Her parents had lived by themselves for the last three years and had grown accustomed to it. They no longer knew how to treat Jolie. She wasn't a child anymore but to them she wasn't grown up--not quite. Madelaine, her older sister by one year, was married and already had two children as well as a life completely separate from Jolie's. Change was the only constancy. And that included John Talbot.
Jolie saw his pickup parked on the turnout from the country road. Tall and sunburned, he stood on the edge of a wheat field, the muscles of his arms evident in the late morning sunlight. A stalk of wheat twitched between his teeth as he lifted a hand in greeting. Without any effort his long stride carried him to the edge of the field as Jolie drew level atop her pinto. His large hands encircled her waist and lifted her to the ground. There John lowered his head and with the ease of habit claimed her mouth in a kiss. Jolie responded just as naturally, liking the warmth and the closeness of his body next to hers.
"Hi." The gleam of quiet affection in his tawny gold eyes was comfortable and pleasing, as was his slow smile. "It's been a long time since you've come out to visit me in the fields."
Snuggling against his shoulder, Jodie nodded agreement as his strong arm held her there. She slipped her arm behind his back and around his waist. The pinto began contentedly grazing on the grasses near the lane, ignoring the couple walking slowly toward the lone cottonwood by the fence.
"Dad says your wheat is ready for harvest." Jolie chose the main topic of local conversation. It was a safe subject that steered clear of her restlessness. John plucked another stalk of wheat before sinking down on the ground beneath the cottonwood. He stripped the golden grains from its head, tossing two into his mouth.
"Still a little too much moisture," he decreed. "Another day of sun like this and it'll be ready." He pushed the straw hat back on his head and gazed out over the sea of wheat. "It's going to be a good harvest."
"Dad's shoulder is bothering him, which means rain before tomorrow night." The blade of grass in her hand split down the middle at the nervous pressure of her fingers and she tossed it away.
"You can tell him from me that he can hold it off for another couple of days." John smiled and drew Jolie into his arms.
She turned her head just as he was about to kiss her and his lips instead found her cheek. But he wasn't deterred, letting his mouth wander over her neck and the lobe of her ear, which was half-covered by her hair. For Jolie, there was nothing soothing in his caress and her lack of response made her feel uncomfortable. She wriggled free, plucking another blade of grass and studying it intently.
His measuring eyes were on her. Jolie could feel him studying her face and she tried to seem nonchalant.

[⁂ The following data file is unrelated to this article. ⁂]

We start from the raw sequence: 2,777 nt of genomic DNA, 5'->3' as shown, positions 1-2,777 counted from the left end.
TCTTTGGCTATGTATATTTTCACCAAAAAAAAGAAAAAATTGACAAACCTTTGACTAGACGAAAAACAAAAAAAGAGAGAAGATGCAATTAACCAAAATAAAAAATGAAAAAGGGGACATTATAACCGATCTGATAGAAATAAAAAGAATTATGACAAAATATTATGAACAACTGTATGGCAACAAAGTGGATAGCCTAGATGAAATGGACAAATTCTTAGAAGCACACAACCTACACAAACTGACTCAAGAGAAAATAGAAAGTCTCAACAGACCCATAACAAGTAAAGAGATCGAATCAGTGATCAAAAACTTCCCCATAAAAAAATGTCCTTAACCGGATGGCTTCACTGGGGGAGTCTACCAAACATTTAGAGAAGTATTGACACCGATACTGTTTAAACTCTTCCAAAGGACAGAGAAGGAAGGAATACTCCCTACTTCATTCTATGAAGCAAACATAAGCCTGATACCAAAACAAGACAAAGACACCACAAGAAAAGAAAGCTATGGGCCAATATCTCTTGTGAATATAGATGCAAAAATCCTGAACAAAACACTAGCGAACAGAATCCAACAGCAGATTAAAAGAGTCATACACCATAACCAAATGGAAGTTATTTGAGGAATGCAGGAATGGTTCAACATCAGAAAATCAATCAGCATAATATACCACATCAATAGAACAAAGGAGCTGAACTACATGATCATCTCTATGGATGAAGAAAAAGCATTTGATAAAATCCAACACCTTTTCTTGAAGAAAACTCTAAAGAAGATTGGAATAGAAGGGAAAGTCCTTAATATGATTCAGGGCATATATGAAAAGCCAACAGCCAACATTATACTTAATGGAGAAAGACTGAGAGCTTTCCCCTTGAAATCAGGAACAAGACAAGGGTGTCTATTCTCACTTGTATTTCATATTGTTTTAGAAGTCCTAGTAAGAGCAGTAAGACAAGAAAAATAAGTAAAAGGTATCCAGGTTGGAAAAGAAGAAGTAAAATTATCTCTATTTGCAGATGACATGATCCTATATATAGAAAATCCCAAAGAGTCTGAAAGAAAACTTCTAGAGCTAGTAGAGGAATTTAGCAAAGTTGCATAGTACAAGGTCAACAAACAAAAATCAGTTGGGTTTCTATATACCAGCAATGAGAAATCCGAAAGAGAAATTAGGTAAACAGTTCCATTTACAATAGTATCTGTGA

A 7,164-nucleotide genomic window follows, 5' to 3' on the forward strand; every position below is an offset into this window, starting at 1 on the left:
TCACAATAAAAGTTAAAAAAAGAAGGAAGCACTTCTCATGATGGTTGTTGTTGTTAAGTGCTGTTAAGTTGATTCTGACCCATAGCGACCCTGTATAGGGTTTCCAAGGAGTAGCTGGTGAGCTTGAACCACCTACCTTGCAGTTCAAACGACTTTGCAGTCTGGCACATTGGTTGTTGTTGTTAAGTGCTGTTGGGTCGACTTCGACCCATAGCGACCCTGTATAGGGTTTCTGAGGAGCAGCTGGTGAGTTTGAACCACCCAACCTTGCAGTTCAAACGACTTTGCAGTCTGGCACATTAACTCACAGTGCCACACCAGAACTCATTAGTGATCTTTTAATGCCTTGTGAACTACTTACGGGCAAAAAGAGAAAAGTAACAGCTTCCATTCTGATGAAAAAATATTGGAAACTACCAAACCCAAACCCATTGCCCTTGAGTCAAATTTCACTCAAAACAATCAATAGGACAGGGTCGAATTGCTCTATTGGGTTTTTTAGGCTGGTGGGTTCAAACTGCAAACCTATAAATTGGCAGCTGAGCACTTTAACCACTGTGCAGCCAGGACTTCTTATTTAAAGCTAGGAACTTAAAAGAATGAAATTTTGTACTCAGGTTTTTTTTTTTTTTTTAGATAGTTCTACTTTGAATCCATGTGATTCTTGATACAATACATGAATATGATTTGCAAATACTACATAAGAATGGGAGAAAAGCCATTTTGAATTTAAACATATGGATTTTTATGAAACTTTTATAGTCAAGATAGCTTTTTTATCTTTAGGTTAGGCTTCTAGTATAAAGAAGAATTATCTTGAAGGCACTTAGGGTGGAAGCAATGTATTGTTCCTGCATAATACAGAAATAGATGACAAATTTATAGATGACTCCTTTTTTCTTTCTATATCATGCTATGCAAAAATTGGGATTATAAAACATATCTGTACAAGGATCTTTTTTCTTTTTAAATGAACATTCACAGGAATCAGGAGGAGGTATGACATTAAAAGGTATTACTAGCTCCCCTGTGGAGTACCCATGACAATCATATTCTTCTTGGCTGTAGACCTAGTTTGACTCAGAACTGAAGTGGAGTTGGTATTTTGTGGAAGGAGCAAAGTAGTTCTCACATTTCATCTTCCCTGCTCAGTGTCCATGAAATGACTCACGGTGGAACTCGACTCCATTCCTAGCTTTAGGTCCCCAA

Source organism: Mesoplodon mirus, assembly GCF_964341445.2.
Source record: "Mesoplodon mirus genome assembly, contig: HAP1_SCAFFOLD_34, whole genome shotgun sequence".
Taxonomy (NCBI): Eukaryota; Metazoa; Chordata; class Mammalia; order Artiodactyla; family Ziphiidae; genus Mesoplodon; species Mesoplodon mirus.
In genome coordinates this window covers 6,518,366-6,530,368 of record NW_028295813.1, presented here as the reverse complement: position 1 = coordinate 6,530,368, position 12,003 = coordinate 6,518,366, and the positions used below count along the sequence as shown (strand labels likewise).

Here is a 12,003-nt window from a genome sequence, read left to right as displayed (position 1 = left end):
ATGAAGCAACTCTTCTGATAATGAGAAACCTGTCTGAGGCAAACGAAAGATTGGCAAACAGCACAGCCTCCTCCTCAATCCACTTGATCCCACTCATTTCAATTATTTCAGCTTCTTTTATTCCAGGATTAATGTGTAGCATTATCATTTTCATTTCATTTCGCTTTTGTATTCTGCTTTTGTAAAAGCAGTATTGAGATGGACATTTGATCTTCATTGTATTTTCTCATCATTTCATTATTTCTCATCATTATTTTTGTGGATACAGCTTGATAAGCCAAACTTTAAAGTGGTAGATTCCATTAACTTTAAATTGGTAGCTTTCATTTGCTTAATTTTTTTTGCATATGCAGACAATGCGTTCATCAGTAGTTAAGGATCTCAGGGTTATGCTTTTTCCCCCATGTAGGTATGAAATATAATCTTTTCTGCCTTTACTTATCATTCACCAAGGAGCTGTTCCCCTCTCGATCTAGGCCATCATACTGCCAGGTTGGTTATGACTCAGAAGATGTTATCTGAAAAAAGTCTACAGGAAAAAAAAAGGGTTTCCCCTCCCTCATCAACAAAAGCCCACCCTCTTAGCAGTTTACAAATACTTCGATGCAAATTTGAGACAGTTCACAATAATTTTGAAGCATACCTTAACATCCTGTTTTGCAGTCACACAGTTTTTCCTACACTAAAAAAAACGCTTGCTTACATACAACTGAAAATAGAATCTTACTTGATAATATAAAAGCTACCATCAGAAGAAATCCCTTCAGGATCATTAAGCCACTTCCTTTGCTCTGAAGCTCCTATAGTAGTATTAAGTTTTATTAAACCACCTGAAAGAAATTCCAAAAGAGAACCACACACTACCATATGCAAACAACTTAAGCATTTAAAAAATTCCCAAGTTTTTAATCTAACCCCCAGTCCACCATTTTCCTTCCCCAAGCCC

"What's wrong, Jo?" he asked quietly. If he was annoyed or hurt, nothing in his voice revealed it.
"I don't know," she sighed. She glanced back at him hesitantly, letting him glimpse the melancholy expression in her eyes. It would have to do for a silent apology.
"You've been home a week now. No callbacks on any of your job applications?"
"I haven't applied anywhere."
His eyebrows raised briefly at her flat statement, but his expression remained impassive otherwise. Jolie drew in a deep breath as she averted her eyes from his face. He always seemed to know so much about what she was thinking and she couldn't even begin to guess what was going on in his mind.
"I've got my diploma," she said at last, "and I don't even know what I want to do with it."
"Home economics graduates always make good wives," he said lightly.
"Too bad I majored in history then," she shot back. She knew perfectly well that he knew that and that he'd been teasing her, but his remark had a slight--very slight--edge. As if he was testing her. But how could she possibly tell John that she didn't love him, or at least not the way she wanted to love the man she would marry? What was worse, she felt so guilty for not loving him.
John Talbot was a dream come true, but he was someone else's dream and not hers. Still . . . he was good-looking, extremely so, and solid and dependable. Just looking at his face, so clean-cut and handsome, made Jolie wonder if she wasn't out of her mind for not snatching up a man who'd waited faithfully for the last five years for her to make up her mind. She didn't deny that John had a magnetism that attracted her, but nothing happened--no bells rang, her heart didn't beat any faster--when he held her in his arms. It wouldn't be fair to marry him when she knew this.
"Do you ever wonder why I didn't call you while you were at college?" his quiet baritone voice asked.
Jolie nodded, too full of her own feelings of guilt to reply vocally. "I was pretty sure you liked me, maybe even loved me a little, but I knew you weren't in love with me." John lifted her chin as it moved inadvertently down toward her chest. "You were eighteen and I was twenty-four. I decided it was only fair to you to wait until you'd graduated and grown up some. But I guess absence hasn't made the heart grow fonder, has it?"
"I feel awful about it, John," Jolie whispered, "but you're right. I'm not in love with you. I do care about you, more than anyone I've ever met."
"Yeah." For just a moment, his fingers dug into her shoulders, revealing the pain that his face didn't show. Then he released her and lay back against the tree trunk. "The way you feel wouldn't satisfy either one of us for long." His smile was slow and regretful with a trace of bitterness to it. "So what are you going to do now? Are you going to stay around here?"
"I don't think so." There was an almost imperceptible shake of her head as Jolie replied. "I thought if I came back here to the farm it would give me a chance to get my thoughts straight. After three years of nonstop classes, endless assignments and part- time work, I feel as if I'm still rushing around. I thought coming home would calm me down, but it's only made me more confused. I don't want to take just any job, but I can't keep living with my parents. I have the feeling they were more than happy to become empty nesters."
"It will all work out."
"I hope it does . . . for both of us. John?" His gaze moved from the landscape to her again. "Is it too much to ask that we still be friends?"
He reached out a hand and ruffled her hair the way he'd done when she'd been a teenager. "Of course." He smiled, getting quickly to his feet. She rose to stand silently beside him. "Don't be so solemn, honey." He traced the curve of her cheek with his finger. "It's not as if I'd suddenly discovered you weren't in love with me. I think I would have been more shocked if you were, and a little bit afraid that you were lying."